Monday, May 21, 2007

Godspeed, Dario

One of the bike industry's finest, Dario Pegoretti, has been diagnosed with lymphoma. You can read his letter to his customers here (labeled "message from Dario").

I first saw a Pegoretti frame in the Gita booth at the 1996 Interbike show. It was a beautifully deep powder blue with white decals. I saw right then, that these were frames of unparalleled beauty. I was a poor bike shop guy/racer at the time, so I never had the means to actually pay for one, so I simply marvelled at them and told myself "Someday..."

This past March, "someday" finally came and I ordered Dario's latest creation, the uber cool, stainless steel, Responsorium. I was prepared to wait several months for the frame when I placed the order. I am resolute in my decision and now prepared to wait as long as it takes.

Hope your recovery is swift, complete, and without complications, Dario. My thoughts are with you.


The King said...

Is that thing carbon?

Tim Jackson- Masi Guy said...

I read this with great sadness this morning.

I spoke to Dario for just a few minutes this past year at Interbike. Dario is a master among masters. I simply told him, "I love your bikes".

I am praying for a speedy recovery for Dario, even if for the selfish reason that I get to see more of his bikes.

God speed, indeed.

Strangelife said...

King- Dario has no dalliance with carbon. He knows his market and stays true to his heart with precious metals. Bikes with soul, not epoxy.

Tim- Coming from a man that represents the pedrigree of Masi, I know that your "selfish" reasons are also selfless.

The King said...

Nothin wrong with epoxy my friends. One can look to Formula1 and Americas Cup boats too see that. Carbon is able to BEAR and handle forces in excess of 50,000 pounds on those boats....strong like OX. That said the "no soul" plastic should be able to handle the feeble legs of most bike shop folks.

Additionally, I may not have aced my science classes but I don't recall steel ever being put into the likes of Gold, Silver, Platinum, Iridium, Palladium and the like... True precious metals. Precious metals are less reactive than most elements, have a higher luster, and have higher melting points than other metals such as steel.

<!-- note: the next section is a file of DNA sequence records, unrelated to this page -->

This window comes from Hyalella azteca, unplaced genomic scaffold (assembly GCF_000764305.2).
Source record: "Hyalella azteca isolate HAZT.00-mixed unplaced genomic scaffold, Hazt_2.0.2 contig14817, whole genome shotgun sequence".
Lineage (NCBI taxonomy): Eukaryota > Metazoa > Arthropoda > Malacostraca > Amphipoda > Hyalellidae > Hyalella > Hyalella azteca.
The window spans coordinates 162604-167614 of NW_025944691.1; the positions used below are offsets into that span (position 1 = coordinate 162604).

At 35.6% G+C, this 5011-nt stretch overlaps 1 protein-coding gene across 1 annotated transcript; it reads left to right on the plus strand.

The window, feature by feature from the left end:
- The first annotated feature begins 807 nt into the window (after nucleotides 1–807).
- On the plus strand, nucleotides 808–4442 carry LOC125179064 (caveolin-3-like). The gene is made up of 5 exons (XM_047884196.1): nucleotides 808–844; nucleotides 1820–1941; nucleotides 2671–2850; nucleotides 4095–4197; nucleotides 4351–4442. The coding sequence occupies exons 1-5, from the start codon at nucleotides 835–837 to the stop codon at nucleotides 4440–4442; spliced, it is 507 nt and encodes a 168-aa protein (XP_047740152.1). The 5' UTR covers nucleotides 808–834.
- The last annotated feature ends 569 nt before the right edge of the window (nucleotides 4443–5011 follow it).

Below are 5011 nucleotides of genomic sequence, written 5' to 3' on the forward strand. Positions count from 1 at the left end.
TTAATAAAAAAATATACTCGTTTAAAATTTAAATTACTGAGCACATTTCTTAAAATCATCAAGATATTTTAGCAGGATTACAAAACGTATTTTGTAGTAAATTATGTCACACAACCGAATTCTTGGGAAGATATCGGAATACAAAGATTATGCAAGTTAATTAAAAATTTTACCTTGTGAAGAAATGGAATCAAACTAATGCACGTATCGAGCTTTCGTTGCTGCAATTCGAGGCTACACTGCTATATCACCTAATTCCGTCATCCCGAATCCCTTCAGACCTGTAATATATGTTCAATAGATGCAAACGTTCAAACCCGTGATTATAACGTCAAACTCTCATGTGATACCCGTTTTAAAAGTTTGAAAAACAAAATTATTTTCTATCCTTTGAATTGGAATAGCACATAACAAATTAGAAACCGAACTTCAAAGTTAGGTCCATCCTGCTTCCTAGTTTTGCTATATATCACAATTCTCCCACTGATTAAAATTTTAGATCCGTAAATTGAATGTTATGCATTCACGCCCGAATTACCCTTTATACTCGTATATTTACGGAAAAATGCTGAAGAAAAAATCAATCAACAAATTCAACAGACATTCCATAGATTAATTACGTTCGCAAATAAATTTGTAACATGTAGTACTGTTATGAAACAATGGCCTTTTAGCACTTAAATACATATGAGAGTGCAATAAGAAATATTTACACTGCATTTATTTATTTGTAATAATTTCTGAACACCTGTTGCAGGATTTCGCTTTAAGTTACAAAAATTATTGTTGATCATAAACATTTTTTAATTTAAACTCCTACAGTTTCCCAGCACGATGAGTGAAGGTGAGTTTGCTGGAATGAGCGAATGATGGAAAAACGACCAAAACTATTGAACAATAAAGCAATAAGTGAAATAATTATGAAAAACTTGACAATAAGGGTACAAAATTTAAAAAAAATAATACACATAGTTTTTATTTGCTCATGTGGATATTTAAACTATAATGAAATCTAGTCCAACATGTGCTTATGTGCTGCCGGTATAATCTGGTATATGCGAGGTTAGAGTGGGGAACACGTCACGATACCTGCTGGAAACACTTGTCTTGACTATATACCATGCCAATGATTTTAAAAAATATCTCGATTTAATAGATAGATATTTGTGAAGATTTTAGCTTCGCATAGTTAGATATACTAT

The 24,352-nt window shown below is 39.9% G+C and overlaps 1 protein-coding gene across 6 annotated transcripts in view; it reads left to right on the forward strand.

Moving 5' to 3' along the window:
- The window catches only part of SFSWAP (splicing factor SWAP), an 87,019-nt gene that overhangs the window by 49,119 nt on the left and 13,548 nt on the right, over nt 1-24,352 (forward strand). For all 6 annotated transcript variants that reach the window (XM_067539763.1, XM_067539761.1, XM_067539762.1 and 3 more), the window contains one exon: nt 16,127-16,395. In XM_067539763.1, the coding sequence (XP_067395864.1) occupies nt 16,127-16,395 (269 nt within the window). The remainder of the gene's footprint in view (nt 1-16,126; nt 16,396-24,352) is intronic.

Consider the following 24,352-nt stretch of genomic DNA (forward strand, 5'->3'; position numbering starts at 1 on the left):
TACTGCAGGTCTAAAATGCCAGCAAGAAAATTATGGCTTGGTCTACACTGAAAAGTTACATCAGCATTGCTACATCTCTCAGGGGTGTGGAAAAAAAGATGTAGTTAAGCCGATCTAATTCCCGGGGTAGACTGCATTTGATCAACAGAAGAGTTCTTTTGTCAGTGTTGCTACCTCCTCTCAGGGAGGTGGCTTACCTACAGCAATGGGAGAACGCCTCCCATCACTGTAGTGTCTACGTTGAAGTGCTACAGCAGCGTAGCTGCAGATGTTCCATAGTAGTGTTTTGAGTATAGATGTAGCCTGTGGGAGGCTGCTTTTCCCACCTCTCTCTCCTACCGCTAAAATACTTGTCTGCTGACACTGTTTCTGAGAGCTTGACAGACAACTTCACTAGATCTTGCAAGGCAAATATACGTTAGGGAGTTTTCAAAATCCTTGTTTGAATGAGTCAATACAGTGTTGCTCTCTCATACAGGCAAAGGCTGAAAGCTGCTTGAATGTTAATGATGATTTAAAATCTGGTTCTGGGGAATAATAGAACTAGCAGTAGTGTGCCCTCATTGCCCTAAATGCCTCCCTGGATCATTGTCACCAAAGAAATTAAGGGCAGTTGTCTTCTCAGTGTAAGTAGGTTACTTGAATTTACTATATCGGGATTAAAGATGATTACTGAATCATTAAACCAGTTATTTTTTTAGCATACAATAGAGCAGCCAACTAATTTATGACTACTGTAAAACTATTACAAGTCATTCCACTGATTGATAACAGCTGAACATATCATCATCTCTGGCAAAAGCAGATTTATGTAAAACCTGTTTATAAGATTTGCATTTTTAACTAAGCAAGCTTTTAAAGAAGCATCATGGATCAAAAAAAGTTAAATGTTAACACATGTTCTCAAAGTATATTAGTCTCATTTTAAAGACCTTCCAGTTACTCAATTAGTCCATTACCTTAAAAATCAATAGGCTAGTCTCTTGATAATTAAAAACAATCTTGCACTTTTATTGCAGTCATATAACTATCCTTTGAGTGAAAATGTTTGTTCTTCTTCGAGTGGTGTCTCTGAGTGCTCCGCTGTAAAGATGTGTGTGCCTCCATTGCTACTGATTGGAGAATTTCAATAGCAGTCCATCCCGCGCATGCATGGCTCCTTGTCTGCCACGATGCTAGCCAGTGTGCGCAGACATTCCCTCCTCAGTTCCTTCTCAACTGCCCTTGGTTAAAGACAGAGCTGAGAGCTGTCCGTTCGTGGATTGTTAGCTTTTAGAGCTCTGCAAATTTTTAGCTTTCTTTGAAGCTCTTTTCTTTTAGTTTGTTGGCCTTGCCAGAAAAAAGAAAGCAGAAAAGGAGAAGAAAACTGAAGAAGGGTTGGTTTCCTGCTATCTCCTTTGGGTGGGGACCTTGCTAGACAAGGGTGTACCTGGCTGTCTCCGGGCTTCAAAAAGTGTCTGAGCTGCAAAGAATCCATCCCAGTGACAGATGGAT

An interesting case of a once-precious metal that is now common is that of aluminium commonly found in many of todays mass produced, low end bikes. Although aluminium is one of the most commonly occurring elements on earth it was initially found to be exceedingly difficult to extract from its various ores. This once made aluminium more valuable than gold. Steel didnt even have that nugget of good fortune.

Put that Bullion in your pipe and smoke it.

Strangelife said...

Awww King, you make me gush.

Anonymous said...

I owned a Pegoretti (Fina Estampa) and it was a distinctly mediocre bike. Paint peeled within 18 months, my heel occasionally clipped the massive chainstays, and it wasn't light. It did descend nicely however. But, my CAAD9 is a better aluminum frame.

Strangelife said...

I've never ridden a Fina Estampa, but have test ridden the Marcelo and Duende, both of which were exemplary steel bikes. Some of the finest I've ridden, topping, in many respects, my Colnago Master Olympic. Sorry to hear your Fina wasn't what I have experienced his bikes to be.

The King said...

I have a schwinn collegiate for you if it dont work out

GOB said...

Dude, you liked a mass produced Crack and Fail more than a low-end market demand satisfying afterthought of a bike from Pegoretti? You don't know enough. Steel the real deal. Aluminum is for beer cans.